Thursday, March 6, 2008

The reunion scene from The Princess Bride

My first copy of The Princess Bride, published in 1973, is subtitled "A Hot Fairy Tale." In 1988, when I assigned the book for my "Fantasy Literature" class at the University of Maryland, College Park, I sent away for the reunion scene, just to make sure we weren't missing anything.

This was before the movie came out, so no one had seen Goldman change Buttercup and Westley's exchange from
Westley: Were you sorry? Did you feel pain? Admit that you felt nothing--"
Buttercup: Do not mock my grief! I died that day.
to the movie version:
Buttercup: Do not mock my pain!
Westley: Life is pain, highness. Anyone who tells you otherwise is selling something.

The movie did a nice job of framing the story to emphasize that this is "the good parts version." What you miss if you haven't read the book, though, are the pervasive references to Morgenstern and how Goldman is editing the original text. The missing reunion scene, when Buttercup has been engaged to Prince Humperdick and Westley has been the Dread Pirate Roberts, is missing in both versions, only Goldman claims to have written one and gives an address so you can send in for it. This is a small sample of what you get if you write to that address:

Dear Reader,
Thank you for sending in, and no, this is not the reunion scene, because of a certain roadblock named Kermit Shog.
As soon as bound books were ready I got a call from my lawyer Charley---(you may not remember, but Charley's the one I called from California to go down in the blizzard and buy The Princess Bride from the used-book dealer). Anyway, he usually begins with Talmudic humor, wisdom jokes, only this time he just says, "Bill, I think you better get down here," and before I'm even allowed a 'why?' he adds, "Right away if you can."
Panicked, I zoom down, wondering who could have died, did I flunk my tax audit, what? His secretary lets me into his office and Charley says, "This is Mr. Shog, Bill."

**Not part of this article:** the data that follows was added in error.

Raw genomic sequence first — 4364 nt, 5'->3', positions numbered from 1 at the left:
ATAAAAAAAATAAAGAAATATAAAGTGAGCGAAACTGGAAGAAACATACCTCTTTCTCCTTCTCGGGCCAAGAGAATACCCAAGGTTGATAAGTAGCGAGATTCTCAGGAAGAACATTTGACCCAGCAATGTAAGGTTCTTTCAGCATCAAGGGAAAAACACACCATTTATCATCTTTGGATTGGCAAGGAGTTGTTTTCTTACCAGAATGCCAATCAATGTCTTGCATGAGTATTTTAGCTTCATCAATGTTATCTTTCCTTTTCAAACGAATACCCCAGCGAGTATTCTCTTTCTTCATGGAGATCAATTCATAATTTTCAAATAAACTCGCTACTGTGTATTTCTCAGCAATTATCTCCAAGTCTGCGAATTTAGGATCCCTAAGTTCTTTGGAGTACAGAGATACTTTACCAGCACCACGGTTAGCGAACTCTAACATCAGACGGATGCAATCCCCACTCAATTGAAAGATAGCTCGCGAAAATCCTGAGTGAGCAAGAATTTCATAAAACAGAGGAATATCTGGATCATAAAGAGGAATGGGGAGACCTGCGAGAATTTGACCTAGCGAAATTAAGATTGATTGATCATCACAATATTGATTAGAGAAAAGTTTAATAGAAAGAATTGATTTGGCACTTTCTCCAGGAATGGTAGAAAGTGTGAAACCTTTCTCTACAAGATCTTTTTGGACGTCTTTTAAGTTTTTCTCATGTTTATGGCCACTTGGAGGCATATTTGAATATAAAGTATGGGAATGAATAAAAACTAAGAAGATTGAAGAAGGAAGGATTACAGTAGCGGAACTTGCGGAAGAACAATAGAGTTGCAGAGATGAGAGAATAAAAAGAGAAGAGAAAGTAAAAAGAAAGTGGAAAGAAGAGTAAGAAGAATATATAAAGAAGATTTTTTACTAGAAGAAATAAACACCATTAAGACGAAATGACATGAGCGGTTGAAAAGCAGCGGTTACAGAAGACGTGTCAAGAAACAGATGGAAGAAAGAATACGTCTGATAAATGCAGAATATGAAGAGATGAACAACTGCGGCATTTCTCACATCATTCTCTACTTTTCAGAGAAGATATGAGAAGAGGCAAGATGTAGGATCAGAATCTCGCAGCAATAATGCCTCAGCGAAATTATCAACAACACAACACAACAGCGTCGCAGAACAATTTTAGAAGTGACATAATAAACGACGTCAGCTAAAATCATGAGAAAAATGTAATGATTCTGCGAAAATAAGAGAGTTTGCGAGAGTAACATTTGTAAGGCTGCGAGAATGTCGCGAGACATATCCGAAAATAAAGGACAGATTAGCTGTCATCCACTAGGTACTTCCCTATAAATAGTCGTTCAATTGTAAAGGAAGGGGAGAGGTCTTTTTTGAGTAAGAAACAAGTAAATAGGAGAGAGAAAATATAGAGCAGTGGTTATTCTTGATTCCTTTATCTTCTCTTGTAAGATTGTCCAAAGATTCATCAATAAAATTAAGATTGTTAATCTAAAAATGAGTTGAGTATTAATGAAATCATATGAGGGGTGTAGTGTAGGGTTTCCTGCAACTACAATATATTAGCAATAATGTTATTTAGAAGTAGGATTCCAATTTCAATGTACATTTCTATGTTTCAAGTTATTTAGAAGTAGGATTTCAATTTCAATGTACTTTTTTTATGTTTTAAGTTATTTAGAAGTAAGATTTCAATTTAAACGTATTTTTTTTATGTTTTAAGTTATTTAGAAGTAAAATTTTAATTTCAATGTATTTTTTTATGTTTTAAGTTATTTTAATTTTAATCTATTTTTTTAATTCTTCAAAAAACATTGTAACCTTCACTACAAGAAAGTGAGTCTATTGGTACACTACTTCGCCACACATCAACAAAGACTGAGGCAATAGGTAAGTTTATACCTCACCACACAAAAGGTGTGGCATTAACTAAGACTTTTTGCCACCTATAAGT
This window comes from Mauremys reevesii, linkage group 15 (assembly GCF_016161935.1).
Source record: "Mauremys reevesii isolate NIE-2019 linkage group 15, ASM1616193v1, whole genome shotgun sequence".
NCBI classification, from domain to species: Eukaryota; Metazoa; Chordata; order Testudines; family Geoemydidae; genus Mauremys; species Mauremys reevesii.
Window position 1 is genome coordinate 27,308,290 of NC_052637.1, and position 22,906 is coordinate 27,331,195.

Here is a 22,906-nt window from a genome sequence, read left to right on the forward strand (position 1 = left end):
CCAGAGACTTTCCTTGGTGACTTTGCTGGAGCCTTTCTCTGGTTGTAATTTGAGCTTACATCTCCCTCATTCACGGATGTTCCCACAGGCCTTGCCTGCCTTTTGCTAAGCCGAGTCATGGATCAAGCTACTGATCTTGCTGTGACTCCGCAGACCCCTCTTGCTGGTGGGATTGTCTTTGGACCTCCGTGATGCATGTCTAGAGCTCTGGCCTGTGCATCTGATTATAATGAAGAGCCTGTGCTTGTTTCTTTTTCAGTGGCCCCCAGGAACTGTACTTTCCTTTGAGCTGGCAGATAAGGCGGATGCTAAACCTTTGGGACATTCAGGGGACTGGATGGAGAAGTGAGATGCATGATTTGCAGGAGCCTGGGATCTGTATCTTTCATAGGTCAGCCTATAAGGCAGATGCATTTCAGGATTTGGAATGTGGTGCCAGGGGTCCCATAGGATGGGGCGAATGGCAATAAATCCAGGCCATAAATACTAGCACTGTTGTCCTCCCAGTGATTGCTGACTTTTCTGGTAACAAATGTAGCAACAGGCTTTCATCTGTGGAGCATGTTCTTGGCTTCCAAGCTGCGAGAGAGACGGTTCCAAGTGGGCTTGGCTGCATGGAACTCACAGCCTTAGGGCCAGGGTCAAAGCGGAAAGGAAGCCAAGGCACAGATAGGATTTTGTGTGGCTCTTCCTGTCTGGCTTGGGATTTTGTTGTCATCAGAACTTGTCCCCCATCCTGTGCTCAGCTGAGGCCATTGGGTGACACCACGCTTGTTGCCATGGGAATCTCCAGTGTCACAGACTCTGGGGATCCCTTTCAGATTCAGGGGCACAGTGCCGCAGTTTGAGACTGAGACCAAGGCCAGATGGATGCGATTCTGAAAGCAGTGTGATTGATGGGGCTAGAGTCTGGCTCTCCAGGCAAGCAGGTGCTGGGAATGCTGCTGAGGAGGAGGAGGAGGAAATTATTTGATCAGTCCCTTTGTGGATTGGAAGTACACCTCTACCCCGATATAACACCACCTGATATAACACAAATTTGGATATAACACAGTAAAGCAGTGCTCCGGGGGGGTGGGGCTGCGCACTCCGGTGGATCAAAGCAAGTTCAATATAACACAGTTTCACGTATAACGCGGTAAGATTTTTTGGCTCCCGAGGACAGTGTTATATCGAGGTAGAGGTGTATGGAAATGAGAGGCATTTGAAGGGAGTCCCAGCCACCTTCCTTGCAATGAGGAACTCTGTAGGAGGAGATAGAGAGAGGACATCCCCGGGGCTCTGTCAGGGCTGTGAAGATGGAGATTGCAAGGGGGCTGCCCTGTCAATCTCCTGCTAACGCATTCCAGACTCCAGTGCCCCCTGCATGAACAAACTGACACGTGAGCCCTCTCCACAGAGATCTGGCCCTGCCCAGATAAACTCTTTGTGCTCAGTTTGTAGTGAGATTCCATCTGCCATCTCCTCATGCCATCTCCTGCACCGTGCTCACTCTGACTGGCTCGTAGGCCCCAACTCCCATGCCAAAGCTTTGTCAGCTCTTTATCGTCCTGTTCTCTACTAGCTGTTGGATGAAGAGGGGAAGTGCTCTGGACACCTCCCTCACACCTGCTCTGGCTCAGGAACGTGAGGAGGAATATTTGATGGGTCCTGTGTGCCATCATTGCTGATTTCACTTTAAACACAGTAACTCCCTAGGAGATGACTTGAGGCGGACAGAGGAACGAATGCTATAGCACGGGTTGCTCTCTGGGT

And there he is, sitting in the corner, hands on his briefcase, looking exactly like an oily version of Peter Lorre. I really expected him to say, "Give me the Falcon, you must, or I'll be forced to keeel you."
"Mr. Shog is a lawyer," Charley goes on. And this next was said underlined: "He represents the Morgenstern estate."

The letter goes on for four pages, saying nothing in the most entertaining way possible, and ends with a May, 1987 P.P.S. that says "But at least the movie got made."

If you like the movie and you haven't read the book, you should know that you're really missing something. And it's not the unabridged Morgenstern version, complete with long descriptions of the scenery in Florin. I was 13 in 1973, and when I first read The Princess Bride, I remember being a little puzzled about why William Goldman keeps pretending that he is editing a longer book when clearly he's just making it up. I was also a little puzzled about the song "You're so vain" about that time. I remember thinking "but the song IS about you." Clearly, I was already destined to study irony, being slow to catch on.

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